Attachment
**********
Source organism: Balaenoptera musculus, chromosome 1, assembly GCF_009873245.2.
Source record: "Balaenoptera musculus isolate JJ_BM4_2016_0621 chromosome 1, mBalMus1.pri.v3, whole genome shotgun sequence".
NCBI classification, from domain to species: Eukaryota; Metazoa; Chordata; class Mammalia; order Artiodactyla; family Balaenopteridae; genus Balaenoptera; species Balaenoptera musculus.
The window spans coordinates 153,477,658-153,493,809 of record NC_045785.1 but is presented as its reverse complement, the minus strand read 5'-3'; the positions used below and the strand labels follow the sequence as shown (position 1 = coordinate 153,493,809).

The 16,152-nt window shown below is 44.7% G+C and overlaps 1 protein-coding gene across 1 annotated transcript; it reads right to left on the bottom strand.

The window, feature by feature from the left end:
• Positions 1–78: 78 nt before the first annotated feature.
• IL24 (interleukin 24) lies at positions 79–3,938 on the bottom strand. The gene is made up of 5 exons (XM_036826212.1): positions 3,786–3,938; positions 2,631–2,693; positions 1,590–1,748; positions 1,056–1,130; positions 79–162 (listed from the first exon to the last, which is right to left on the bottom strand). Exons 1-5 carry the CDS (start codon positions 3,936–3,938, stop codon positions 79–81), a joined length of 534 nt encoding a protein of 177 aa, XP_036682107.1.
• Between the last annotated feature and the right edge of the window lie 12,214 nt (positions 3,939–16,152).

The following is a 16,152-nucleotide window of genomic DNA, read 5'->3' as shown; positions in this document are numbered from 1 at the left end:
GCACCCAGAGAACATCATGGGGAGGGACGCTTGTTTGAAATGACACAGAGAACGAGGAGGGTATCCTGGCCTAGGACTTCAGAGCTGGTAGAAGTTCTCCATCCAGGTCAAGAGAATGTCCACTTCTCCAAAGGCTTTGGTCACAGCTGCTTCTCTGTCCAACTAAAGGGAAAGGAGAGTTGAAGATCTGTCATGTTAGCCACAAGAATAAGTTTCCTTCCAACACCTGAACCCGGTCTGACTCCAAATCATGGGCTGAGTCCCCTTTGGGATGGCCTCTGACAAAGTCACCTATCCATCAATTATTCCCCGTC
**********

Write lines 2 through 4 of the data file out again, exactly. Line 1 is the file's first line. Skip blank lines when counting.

Source record: "Balaenoptera musculus isolate JJ_BM4_2016_0621 chromosome 1, mBalMus1.pri.v3, whole genome shotgun sequence".
NCBI classification, from domain to species: Eukaryota; Metazoa; Chordata; class Mammalia; order Artiodactyla; family Balaenopteridae; genus Balaenoptera; species Balaenoptera musculus.
The window spans coordinates 153,477,658-153,493,809 of record NC_045785.1 but is presented as its reverse complement, the minus strand read 5'-3'; the positions used below and the strand labels follow the sequence as shown (position 1 = coordinate 153,493,809).